HS 1 for HB 478SignedMichael SmithThis bill increases the annual earnings limit for pensioners in the State Employees’ Pension Plan who return to work in a non-pension creditable position to $40,000 for earnings received beginning in calendar year 2021.AN ACT TO AMEND TITLE 29 OF THE DELAWARE CODE RELATING TO EMPLOYMENT OF PENSIONERS.
SB 333 w/ HA 1PassedParadeeThis Act makes the use of an unauthorized vehicle registration plate a moving violation. This Act also clarifies penalties for using an unauthorized vehicle registration plate and that the use of an unauthorized vehicle registration plate is grounds for failing a vehicle inspection.AN ACT TO AMEND TITLE 21 OF THE DELAWARE CODE RELATING TO PENALTIES FOR USING AN UNAUTHORIZED VEHICLE REGISTRATION PLATE.
HCR 107PassedMinor-BrownThis House Concurrent Resolution seeks to have both the House of Representatives and Senate consider amending their respective Rules , once the 152nd General Assembly assembles and convenes, for purposes of adding mandatory training, for all members, in evidence based implicit bias and cultural competency, similar to both Chambers’ current Rules in regard to sexual and workplace harassment.SUPPORTING THE ADOPTION OF RULES BY THE HOUSE OF REPRESENTATIVES AND THE SENATE REGARDING IMPLICIT BIAS AND CULTURAL COMPETENCY TRAINING.
HCR 109PassedDorsey WalkerThis concurrent resolution commends the African American Task Force’s Economic Opportunity Subcommittee in the State of Delaware and requests the General Assembly to pass legislation requiring the Investment Committee of the Board of Pension Trustees to use Black asset-managers, Black-owned financial institutions, and Black-owned financial or professional service firms for the investment of at least 25% of the total dollar amount of the funds under its management.RECOGNIZING AFRICAN AMERICAN TASK FORCE’S ECONOMIC OPPORTUNITY SUBCOMMITTEE IN THE STATE OF DELAWARE.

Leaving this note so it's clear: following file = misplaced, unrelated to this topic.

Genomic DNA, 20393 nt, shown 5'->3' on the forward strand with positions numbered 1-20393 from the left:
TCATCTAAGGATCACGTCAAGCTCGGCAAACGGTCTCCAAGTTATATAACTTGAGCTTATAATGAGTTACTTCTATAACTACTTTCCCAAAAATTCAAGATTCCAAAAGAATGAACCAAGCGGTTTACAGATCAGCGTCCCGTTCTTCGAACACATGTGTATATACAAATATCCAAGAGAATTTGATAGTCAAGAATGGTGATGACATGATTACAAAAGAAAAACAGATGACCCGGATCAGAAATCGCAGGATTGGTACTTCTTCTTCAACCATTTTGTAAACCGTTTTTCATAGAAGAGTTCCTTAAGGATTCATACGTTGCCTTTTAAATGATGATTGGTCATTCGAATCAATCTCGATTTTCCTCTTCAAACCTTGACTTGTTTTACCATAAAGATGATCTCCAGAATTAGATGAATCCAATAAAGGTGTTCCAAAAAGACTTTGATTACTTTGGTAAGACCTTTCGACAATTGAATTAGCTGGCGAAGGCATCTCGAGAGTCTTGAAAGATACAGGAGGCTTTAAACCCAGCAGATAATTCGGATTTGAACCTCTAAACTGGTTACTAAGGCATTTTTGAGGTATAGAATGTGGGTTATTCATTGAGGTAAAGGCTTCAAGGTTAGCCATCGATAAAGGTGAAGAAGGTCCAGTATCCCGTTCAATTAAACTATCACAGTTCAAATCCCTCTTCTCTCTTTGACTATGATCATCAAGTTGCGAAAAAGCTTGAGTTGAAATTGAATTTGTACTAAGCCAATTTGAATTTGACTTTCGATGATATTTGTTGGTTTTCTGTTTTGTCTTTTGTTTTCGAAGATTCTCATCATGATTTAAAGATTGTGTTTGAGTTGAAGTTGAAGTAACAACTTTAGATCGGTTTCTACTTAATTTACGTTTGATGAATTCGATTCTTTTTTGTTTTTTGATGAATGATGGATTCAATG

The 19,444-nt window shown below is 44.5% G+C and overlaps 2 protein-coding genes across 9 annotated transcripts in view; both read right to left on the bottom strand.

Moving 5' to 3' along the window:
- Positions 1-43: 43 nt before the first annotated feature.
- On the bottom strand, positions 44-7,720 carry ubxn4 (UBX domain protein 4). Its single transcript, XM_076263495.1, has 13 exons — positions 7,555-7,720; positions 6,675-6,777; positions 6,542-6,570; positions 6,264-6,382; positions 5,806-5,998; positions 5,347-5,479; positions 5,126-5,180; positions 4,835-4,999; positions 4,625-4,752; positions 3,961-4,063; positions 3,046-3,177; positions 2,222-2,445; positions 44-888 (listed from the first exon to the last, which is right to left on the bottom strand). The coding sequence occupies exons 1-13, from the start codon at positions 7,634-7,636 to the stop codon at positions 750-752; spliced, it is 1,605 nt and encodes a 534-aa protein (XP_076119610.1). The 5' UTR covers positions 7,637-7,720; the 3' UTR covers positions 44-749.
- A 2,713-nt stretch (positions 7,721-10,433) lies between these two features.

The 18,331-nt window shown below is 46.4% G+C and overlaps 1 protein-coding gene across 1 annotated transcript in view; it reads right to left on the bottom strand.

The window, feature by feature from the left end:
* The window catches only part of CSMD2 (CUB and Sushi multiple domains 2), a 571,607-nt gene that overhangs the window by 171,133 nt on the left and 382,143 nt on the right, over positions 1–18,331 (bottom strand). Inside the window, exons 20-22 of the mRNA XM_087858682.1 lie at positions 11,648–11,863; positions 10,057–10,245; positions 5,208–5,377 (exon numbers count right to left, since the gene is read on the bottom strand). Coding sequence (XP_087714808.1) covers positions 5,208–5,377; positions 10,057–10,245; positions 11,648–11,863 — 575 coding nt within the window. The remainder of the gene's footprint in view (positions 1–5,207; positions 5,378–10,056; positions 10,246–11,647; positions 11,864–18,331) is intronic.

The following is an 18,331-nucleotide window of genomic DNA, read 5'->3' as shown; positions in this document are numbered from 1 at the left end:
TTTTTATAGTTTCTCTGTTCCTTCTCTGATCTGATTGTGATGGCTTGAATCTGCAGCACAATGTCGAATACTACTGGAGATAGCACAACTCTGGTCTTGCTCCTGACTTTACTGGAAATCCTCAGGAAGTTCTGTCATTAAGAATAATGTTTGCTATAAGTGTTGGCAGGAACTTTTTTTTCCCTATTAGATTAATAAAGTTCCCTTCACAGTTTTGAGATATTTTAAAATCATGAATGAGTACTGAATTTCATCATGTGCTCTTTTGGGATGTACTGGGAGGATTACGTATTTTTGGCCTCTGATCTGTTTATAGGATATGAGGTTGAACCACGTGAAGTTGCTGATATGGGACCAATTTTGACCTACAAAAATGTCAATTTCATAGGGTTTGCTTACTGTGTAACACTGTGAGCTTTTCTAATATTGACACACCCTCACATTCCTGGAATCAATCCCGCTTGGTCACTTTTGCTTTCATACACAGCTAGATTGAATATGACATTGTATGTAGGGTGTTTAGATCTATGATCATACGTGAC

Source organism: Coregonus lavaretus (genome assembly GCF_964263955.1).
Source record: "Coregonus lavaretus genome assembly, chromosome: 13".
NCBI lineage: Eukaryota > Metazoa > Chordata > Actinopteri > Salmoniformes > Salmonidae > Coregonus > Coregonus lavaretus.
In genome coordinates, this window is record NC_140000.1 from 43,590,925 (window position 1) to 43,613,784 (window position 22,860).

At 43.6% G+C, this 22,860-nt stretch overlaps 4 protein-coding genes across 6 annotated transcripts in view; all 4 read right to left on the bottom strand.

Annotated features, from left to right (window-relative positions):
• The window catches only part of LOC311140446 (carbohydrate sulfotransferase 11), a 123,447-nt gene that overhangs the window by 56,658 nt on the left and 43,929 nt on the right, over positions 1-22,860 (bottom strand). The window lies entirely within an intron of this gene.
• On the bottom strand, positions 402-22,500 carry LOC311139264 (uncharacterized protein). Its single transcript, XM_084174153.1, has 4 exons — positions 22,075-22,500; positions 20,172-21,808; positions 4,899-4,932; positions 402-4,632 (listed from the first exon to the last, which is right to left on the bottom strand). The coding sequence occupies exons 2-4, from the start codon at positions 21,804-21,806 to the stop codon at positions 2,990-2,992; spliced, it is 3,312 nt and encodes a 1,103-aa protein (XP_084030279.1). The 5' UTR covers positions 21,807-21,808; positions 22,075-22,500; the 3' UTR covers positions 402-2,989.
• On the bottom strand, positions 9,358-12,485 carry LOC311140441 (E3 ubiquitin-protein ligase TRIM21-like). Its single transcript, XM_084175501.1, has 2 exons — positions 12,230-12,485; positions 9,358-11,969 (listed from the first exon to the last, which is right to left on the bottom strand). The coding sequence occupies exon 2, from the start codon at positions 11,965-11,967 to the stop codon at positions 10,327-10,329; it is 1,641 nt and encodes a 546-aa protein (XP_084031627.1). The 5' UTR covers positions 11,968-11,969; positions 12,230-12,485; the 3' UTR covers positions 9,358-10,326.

HCR 111PassedK. JohnsonThis resolution recognizes June 2022 as National Homeownership Month in Delaware.RECOGNIZING THE MONTH OF JUNE AS NATIONAL HOMEOWNERSHIP MONTH IN DELAWARE.
SA 1 to HB 193PassedWilsonThis Act represents a significant change to the status quo regarding the oversight of Delaware’s fire service. To ensure that key stakeholders have a seat at the table as these changes are implemented, this amendment requires the Delaware State Fire Prevention Commission to confer with the Delaware Volunteer Firefighter’s Association and the Delaware State Fire Chief’s Association in the development of new regulations that are prepared pursuant to this Act. 
SA 2 to HB 19PassedSokolaThis amendment changes the date by which manufacturers and distributors of electric bicycles must apply a label to each electric bicycle to January 1, 2023.